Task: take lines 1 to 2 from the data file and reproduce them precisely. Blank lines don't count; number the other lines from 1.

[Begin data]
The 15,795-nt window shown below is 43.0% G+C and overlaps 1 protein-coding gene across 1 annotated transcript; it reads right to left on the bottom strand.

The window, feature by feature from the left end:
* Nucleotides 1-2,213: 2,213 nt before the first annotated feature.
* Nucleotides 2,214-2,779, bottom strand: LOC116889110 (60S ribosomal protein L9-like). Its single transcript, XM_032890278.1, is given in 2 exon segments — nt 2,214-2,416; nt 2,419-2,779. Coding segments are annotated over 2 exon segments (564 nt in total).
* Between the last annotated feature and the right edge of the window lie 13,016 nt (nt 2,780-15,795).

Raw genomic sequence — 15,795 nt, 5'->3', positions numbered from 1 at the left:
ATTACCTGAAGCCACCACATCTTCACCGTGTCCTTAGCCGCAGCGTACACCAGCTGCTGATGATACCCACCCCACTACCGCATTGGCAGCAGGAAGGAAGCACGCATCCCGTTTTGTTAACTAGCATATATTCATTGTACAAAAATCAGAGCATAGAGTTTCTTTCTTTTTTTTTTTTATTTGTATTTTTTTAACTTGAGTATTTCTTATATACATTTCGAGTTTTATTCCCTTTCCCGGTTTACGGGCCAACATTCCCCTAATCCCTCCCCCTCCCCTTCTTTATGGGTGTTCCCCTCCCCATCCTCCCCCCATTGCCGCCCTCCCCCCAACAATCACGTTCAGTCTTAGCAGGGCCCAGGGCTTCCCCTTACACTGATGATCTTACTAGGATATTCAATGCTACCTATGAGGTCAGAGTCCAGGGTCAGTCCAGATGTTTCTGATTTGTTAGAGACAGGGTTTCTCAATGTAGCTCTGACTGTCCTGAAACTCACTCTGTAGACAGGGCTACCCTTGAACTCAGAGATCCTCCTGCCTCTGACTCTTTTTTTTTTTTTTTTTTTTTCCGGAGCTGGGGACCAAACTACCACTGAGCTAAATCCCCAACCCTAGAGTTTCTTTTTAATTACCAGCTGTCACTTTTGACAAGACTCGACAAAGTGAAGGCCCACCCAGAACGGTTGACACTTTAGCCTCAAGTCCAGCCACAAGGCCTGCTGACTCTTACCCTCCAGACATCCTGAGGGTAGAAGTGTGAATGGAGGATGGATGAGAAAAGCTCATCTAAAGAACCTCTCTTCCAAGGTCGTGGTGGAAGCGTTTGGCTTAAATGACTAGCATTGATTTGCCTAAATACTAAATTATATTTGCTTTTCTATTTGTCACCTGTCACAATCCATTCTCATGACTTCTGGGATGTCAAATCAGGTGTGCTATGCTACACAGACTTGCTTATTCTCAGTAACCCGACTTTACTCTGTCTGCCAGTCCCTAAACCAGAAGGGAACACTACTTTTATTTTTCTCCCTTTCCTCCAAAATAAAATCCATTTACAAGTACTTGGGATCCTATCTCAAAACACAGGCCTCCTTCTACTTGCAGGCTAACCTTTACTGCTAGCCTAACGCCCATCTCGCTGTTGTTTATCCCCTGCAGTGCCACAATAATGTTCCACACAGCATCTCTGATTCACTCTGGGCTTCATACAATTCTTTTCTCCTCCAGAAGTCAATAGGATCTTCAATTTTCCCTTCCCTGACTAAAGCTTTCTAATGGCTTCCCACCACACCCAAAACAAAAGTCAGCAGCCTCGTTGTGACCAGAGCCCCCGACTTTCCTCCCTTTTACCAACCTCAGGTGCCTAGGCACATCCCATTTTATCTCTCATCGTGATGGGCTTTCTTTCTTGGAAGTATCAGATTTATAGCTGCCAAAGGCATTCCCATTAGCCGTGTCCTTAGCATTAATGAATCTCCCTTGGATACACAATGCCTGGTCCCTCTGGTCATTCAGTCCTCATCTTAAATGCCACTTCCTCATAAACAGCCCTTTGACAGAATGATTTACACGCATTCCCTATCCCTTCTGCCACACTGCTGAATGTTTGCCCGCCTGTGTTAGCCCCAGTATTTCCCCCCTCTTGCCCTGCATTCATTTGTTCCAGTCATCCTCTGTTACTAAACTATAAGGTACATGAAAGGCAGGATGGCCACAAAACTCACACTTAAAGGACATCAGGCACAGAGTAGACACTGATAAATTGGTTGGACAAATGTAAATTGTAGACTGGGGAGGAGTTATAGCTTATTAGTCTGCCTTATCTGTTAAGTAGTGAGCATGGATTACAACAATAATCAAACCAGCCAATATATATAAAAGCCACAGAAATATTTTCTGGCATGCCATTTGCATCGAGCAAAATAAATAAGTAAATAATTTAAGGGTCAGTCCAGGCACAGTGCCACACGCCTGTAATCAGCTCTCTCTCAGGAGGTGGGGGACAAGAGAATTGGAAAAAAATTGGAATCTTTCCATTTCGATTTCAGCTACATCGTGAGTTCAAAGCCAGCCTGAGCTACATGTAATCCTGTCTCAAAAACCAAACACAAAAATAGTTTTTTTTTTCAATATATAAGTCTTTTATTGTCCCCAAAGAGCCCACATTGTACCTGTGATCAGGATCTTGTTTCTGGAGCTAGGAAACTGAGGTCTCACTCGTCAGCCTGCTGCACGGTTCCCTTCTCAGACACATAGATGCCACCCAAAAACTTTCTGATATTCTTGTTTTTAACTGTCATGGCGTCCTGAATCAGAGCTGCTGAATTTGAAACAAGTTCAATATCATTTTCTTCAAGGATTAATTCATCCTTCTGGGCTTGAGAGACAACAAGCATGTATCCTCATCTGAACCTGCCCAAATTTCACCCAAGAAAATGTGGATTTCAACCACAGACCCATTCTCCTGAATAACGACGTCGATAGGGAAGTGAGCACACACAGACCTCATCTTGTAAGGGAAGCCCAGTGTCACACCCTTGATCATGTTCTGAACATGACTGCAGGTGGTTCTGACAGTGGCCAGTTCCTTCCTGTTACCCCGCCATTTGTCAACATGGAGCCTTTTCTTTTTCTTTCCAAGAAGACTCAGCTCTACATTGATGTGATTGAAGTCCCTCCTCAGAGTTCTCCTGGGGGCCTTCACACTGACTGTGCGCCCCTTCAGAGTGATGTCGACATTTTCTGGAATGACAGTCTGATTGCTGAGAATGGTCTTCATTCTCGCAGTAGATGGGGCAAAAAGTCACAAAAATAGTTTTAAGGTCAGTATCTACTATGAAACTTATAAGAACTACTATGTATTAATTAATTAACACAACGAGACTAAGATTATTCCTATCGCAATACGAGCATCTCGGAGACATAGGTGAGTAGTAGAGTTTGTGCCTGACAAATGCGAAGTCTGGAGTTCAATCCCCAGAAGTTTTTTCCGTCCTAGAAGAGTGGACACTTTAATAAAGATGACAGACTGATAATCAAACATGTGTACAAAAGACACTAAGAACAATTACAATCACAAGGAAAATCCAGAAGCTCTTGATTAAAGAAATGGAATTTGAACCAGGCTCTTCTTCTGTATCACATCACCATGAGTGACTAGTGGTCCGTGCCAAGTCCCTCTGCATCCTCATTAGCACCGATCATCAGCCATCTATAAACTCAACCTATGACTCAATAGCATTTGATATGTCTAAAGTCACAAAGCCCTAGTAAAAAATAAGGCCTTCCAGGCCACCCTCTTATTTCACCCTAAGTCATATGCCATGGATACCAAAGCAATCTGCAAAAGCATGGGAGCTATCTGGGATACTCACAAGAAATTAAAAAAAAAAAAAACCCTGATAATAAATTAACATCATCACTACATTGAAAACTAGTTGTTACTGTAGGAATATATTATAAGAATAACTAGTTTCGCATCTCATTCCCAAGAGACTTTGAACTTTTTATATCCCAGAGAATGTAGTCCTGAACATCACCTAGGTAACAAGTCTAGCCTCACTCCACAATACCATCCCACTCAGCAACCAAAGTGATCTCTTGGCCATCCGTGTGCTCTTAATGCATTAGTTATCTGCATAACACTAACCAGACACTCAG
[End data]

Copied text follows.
The 15,795-nt window shown below is 43.0% G+C and overlaps 1 protein-coding gene across 1 annotated transcript; it reads right to left on the bottom strand.

The window, feature by feature from the left end: